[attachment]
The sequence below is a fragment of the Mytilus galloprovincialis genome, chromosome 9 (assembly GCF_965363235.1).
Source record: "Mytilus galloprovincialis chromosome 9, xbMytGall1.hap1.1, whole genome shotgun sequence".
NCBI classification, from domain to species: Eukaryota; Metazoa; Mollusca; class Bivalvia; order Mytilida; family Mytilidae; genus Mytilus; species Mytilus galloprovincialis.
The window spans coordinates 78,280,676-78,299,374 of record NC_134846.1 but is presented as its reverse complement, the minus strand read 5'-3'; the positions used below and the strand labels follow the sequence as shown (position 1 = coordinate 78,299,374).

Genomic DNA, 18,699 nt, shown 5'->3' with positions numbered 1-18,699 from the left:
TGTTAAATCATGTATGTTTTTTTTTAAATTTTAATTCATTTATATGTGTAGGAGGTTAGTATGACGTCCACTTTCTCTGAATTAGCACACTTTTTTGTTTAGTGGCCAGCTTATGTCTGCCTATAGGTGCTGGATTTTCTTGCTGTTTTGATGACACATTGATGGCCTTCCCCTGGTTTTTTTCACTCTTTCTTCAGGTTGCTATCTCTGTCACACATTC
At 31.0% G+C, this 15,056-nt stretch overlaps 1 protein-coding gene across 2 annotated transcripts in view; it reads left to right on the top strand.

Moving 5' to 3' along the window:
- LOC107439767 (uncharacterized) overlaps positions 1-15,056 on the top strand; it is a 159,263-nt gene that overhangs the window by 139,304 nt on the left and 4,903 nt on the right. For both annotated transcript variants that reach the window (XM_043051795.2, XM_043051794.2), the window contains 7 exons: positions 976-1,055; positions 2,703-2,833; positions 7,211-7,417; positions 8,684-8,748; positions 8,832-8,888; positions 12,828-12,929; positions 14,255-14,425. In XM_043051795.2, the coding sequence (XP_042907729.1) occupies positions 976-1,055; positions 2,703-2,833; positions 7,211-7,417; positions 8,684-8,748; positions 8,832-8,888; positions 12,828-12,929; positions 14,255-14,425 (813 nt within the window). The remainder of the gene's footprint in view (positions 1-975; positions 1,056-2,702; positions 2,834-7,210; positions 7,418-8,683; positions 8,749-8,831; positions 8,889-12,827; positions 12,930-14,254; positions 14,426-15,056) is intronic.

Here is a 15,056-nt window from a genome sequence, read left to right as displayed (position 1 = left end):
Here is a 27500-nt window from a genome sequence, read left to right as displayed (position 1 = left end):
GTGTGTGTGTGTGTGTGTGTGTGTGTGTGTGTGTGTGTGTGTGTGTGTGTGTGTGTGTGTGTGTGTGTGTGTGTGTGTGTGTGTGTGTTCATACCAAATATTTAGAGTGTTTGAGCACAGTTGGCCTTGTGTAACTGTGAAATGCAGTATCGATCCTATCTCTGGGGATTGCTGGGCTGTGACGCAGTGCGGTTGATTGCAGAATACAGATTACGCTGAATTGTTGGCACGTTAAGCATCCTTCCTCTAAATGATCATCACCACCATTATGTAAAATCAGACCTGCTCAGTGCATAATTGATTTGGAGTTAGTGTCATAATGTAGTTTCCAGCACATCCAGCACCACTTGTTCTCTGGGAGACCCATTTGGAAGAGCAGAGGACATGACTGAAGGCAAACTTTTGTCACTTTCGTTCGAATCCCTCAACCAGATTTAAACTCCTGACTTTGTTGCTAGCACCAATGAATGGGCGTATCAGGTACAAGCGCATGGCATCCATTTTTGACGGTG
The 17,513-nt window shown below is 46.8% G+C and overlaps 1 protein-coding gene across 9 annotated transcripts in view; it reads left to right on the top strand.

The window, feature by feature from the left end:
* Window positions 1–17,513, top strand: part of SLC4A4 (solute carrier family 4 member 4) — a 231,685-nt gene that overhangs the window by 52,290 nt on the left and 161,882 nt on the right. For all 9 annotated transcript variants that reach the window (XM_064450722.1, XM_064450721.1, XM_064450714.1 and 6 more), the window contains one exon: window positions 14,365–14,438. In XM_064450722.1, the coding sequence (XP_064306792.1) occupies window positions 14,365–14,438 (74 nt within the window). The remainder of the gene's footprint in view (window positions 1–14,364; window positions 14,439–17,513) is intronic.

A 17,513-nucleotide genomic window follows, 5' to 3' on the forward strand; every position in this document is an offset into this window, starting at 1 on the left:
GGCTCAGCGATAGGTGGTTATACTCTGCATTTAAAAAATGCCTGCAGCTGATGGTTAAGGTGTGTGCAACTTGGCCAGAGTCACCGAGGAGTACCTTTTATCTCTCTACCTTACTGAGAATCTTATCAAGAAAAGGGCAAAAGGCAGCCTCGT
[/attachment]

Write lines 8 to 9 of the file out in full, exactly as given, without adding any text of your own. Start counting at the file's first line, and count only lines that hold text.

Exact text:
Moving 5' to 3' along the window:
- LOC107439767 (uncharacterized) overlaps positions 1-15,056 on the top strand; it is a 159,263-nt gene that overhangs the window by 139,304 nt on the left and 4,903 nt on the right. For both annotated transcript variants that reach the window (XM_043051795.2, XM_043051794.2), the window contains 7 exons: positions 976-1,055; positions 2,703-2,833; positions 7,211-7,417; positions 8,684-8,748; positions 8,832-8,888; positions 12,828-12,929; positions 14,255-14,425. In XM_043051795.2, the coding sequence (XP_042907729.1) occupies positions 976-1,055; positions 2,703-2,833; positions 7,211-7,417; positions 8,684-8,748; positions 8,832-8,888; positions 12,828-12,929; positions 14,255-14,425 (813 nt within the window). The remainder of the gene's footprint in view (positions 1-975; positions 1,056-2,702; positions 2,834-7,210; positions 7,418-8,683; positions 8,749-8,831; positions 8,889-12,827; positions 12,930-14,254; positions 14,426-15,056) is intronic.